Although not argued at the CCH in this case, we find the courts’ holding in Mid-Century, supra, to be instructive. In Mid-Century, the carrier sought to have 28 TEX. ADMIN. CODE § 131.1(b) (Rule 131.1(b)) be declared invalid to the extent it required carriers to pay LIBs retroactively from the date of an employee’s disability, rather than from the date the employee first qualified for those benefits. The Court of Appeals held that:
An employee is eligible to receive LIBs on the date that employee suffers from one of the conditions specified in [S]ection 408.161. Section 408.161 does not permit payment of LIBs prior to that date. Once an employee is adjudicated eligible to receive LIBs, however, LIBs should be paid retroactively to the date the employee first became eligible.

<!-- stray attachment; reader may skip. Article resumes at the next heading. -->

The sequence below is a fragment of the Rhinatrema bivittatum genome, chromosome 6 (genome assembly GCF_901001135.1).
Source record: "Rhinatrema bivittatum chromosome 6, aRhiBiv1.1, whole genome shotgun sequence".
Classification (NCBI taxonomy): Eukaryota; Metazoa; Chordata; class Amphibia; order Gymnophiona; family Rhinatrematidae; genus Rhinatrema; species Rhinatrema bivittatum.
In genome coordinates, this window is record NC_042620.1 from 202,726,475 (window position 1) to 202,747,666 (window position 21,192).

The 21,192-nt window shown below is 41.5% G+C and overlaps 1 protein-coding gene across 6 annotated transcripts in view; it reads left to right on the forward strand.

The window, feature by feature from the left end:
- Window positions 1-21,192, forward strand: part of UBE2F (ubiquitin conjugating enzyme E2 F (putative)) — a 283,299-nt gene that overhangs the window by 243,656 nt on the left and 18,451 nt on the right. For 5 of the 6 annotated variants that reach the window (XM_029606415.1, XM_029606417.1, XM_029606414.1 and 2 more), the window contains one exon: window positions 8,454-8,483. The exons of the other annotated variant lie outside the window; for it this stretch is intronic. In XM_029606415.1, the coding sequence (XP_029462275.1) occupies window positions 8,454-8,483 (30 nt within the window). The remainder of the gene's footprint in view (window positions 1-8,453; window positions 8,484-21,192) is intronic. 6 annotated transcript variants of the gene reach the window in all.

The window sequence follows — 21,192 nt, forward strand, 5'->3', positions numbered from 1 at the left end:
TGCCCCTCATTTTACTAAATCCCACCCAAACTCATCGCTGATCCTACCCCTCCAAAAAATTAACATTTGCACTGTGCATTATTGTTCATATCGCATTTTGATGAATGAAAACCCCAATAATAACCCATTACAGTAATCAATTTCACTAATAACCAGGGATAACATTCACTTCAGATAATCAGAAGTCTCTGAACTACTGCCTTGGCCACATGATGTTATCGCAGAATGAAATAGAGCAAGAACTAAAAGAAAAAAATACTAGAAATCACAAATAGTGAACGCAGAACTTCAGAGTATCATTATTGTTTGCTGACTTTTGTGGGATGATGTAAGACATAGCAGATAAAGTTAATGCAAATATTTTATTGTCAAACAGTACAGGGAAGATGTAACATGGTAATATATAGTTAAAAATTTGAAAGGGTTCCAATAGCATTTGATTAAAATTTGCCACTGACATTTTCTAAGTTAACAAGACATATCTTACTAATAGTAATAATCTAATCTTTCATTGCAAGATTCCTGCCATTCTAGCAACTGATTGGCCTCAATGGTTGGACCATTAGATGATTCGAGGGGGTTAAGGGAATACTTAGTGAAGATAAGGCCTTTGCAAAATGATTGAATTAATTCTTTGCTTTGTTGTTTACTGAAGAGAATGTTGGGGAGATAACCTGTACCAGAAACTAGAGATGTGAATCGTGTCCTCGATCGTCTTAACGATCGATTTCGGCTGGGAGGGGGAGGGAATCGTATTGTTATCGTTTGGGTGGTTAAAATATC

Applying that principle to the case at hand, the claimant first became eligible for LIBs on the (date of injury), when both feet were amputated above the ankle. The claimant was adjudicated to be eligible to receive LIBs at the prior CCH on March 3, 2010. The prior 2010 CCH only awarded LIBs from the date of the prior CCH because the issue was worded to say “Is the [c]laimant entitled to [LIBs] as of this date . . . .” We hold, with the guidance given in Mid-Century, supra, that once LIBs eligibility was judicially or administratively determined, which in this case was March 3, 2010, LIBs should be paid retroactively to the date the employee first became eligible, which in this case was the date of injury (date of injury), when both claimant’s legs were amputated above the ankle.